Comic book adaptations have been some of the most successful films in recent years and, with $3.8 billion in box office sales, the X-Men is one of the most lucrative. Even the critically-panned Wolverine made over $400 million. The reason why is obvious: it’s classic story telling.
What Director, and co-writer, Bryan Singer understands so well is that good comic book tales need to have a Shakespearian edge. It’s not just about telling a tall tale – it’s about making it relatable.
On the surface, X-Men: Apocalypse is an old school superhero beat ‘em up, in which an ancient mutant returns and sets about world domination. But it’s also a film about good versus evil, responsibility, and making the right choices. It’s about family and relationships. It’s about what it means to be human – or mutant, take your choice.
Apocalypse (Oscar Isaac) makes a compelling and charismatic villain. James McAvoy (Prof. X) and Jennifer Lawrence (Mystique) shine as the feuding not-quite-siblings struggling to come to terms with their own personal demons. What’s more, we’ve finally escaped from the human versus mutant storyline and [SPOILER ALERT] with Jean Grey coming into her powers, things are about to get very, very interesting. There are some new kids on the block too, with Game Of Thrones’ Sophie Turner and Alexandra Shipp making impressive debuts as Jean Grey and Storm.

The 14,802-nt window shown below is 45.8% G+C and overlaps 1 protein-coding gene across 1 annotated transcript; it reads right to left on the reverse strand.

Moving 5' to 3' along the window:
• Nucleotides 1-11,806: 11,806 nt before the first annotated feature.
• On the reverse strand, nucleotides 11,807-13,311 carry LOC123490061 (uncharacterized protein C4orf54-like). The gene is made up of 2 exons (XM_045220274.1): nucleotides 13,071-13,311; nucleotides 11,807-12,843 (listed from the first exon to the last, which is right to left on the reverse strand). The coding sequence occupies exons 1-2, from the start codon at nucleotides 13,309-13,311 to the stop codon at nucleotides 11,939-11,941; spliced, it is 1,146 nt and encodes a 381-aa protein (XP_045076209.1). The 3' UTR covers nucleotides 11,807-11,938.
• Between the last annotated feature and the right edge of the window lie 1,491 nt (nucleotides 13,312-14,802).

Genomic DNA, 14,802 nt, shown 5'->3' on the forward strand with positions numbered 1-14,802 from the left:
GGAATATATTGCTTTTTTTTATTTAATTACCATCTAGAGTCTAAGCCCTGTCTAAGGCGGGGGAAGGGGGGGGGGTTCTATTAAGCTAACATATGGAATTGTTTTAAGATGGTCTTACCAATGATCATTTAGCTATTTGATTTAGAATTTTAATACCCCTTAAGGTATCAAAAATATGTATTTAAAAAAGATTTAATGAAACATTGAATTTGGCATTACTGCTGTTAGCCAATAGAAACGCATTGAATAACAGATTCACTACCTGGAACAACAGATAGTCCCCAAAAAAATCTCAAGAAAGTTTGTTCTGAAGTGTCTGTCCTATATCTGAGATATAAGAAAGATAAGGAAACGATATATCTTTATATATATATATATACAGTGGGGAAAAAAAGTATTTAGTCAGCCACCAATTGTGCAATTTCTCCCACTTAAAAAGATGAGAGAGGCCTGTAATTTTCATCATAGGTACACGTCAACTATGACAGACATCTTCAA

The inclusion of Storm’s street orphan backstory is especially pleasing. In the comics, Storm is one of the most fully-fleshed out characters but she has been, frustratingly, sidelined in the films so far. As the trailers have implied, Wolverine (Hugh Jackman) does indeed make an appearance, with a cookie at the end of the film that hints at the direction of future storylines.
X-Men: Apocalypse is by no means perfect. There are timeline issues which will probably never be resolved satisfactorily. Not every actor gets the screen time they deserve to really develop their character – especially Tye Sheridan (Cyclops), Evan Peters (Quick Silver) and Kodi Smit-McPhee (Night Crawler) who show great promise but have little to work with. Fassbender’s accent still meanders lazily across the continental divide, alternating between Irish, English, and McKellen-esque Americana. But forget what you’ve heard. Apocalypse is perhaps the best of of the X-Men ‘prequels’ to date.